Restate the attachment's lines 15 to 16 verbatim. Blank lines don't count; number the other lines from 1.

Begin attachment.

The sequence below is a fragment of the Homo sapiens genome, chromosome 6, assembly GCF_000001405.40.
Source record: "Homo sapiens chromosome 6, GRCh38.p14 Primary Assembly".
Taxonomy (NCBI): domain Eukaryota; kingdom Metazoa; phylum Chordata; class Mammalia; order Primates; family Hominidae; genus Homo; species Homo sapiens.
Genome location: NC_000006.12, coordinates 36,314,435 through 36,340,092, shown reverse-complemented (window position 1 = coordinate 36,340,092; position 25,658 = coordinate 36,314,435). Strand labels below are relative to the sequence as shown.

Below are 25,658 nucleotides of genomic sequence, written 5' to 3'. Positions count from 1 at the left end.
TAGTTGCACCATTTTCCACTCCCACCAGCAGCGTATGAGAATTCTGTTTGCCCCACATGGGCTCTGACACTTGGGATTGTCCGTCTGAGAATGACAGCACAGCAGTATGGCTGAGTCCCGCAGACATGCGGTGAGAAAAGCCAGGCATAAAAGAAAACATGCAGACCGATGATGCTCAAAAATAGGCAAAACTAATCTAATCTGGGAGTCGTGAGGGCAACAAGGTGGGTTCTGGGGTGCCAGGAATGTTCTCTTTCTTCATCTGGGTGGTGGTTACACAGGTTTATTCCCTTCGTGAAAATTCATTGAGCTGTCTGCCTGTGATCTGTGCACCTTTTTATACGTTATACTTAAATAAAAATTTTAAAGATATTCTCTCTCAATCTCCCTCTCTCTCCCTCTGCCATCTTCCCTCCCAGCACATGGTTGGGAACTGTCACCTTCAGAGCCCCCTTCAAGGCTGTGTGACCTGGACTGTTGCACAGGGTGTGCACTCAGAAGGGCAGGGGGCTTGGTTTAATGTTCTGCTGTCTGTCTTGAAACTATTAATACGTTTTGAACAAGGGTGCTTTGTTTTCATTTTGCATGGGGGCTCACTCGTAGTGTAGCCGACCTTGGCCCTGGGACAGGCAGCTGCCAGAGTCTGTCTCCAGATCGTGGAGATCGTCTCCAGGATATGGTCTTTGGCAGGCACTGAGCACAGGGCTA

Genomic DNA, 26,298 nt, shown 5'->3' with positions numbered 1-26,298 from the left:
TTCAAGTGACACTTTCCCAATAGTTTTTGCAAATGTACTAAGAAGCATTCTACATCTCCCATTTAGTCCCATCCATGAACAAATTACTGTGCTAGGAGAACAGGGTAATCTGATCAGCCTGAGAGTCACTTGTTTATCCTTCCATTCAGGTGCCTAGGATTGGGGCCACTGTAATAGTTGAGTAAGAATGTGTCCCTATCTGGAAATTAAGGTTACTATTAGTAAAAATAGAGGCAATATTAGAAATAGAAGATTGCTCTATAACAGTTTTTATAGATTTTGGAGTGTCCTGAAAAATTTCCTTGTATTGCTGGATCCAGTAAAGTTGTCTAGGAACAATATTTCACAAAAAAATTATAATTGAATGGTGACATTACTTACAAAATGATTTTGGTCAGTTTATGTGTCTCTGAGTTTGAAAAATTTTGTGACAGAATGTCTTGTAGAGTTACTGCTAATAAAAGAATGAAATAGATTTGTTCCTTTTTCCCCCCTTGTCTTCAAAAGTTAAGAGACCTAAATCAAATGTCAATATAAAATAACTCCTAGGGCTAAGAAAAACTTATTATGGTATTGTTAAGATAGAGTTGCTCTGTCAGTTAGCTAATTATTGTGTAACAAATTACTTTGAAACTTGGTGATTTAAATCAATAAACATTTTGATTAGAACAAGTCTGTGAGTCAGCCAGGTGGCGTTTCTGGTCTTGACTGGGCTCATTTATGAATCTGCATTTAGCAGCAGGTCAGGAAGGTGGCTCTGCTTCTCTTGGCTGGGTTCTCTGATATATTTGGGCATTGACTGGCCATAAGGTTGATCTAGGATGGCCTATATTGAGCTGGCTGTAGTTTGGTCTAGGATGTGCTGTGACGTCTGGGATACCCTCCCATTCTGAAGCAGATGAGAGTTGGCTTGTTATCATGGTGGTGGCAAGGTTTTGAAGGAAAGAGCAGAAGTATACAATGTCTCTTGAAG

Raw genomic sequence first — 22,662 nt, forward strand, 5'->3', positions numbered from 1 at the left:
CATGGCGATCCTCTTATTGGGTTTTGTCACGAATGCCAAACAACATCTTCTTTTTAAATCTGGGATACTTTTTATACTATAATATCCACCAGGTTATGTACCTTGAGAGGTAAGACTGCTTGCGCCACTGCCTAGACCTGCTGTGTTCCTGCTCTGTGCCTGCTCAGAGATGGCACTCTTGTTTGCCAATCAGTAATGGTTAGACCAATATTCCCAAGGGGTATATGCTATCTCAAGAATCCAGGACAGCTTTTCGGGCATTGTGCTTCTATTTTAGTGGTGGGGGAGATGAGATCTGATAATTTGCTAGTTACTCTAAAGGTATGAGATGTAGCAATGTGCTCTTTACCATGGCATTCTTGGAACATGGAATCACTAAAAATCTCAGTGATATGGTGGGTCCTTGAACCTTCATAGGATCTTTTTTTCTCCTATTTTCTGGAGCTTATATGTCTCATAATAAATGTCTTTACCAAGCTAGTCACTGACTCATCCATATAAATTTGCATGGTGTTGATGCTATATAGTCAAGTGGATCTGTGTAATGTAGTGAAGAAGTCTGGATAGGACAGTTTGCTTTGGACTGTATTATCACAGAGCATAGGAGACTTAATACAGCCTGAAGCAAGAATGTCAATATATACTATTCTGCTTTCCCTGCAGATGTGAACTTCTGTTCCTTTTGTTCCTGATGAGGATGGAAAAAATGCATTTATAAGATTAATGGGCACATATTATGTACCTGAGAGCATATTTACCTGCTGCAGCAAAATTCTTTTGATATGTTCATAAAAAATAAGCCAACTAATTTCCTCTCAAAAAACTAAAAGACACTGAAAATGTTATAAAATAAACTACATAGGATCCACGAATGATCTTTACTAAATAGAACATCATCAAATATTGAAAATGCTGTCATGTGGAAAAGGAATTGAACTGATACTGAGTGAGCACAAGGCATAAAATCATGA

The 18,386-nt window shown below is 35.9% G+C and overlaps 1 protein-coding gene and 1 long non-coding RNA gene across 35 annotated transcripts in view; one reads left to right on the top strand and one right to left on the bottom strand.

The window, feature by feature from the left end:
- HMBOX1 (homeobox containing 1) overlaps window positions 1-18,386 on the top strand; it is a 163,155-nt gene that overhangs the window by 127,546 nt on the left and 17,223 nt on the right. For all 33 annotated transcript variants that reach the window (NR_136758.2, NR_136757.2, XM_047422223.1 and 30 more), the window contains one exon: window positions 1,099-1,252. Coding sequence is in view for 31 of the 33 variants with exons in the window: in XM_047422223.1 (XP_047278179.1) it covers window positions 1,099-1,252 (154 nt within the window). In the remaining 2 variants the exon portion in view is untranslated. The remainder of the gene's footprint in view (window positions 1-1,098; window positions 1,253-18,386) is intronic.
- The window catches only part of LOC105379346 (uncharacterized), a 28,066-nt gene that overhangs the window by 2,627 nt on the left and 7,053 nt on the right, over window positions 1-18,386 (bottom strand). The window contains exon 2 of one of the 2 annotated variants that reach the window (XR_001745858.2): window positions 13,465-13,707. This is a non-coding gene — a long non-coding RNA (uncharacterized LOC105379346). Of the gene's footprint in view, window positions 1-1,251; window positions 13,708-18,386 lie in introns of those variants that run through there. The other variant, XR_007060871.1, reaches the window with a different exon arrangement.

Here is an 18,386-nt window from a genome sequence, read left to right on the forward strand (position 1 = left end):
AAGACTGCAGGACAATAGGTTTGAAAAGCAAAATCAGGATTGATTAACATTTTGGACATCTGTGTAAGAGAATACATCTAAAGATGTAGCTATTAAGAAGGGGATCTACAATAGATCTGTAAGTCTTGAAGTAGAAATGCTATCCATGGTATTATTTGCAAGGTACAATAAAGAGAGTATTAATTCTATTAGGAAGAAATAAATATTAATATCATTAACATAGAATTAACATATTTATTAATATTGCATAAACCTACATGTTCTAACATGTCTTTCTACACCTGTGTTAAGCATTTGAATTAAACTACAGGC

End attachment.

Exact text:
Here is an 18,386-nt window from a genome sequence, read left to right on the forward strand (position 1 = left end):
AAGACTGCAGGACAATAGGTTTGAAAAGCAAAATCAGGATTGATTAACATTTTGGACATCTGTGTAAGAGAATACATCTAAAGATGTAGCTATTAAGAAGGGGATCTACAATAGATCTGTAAGTCTTGAAGTAGAAATGCTATCCATGGTATTATTTGCAAGGTACAATAAAGAGAGTATTAATTCTATTAGGAAGAAATAAATATTAATATCATTAACATAGAATTAACATATTTATTAATATTGCATAAACCTACATGTTCTAACATGTCTTTCTACACCTGTGTTAAGCATTTGAATTAAACTACAGGC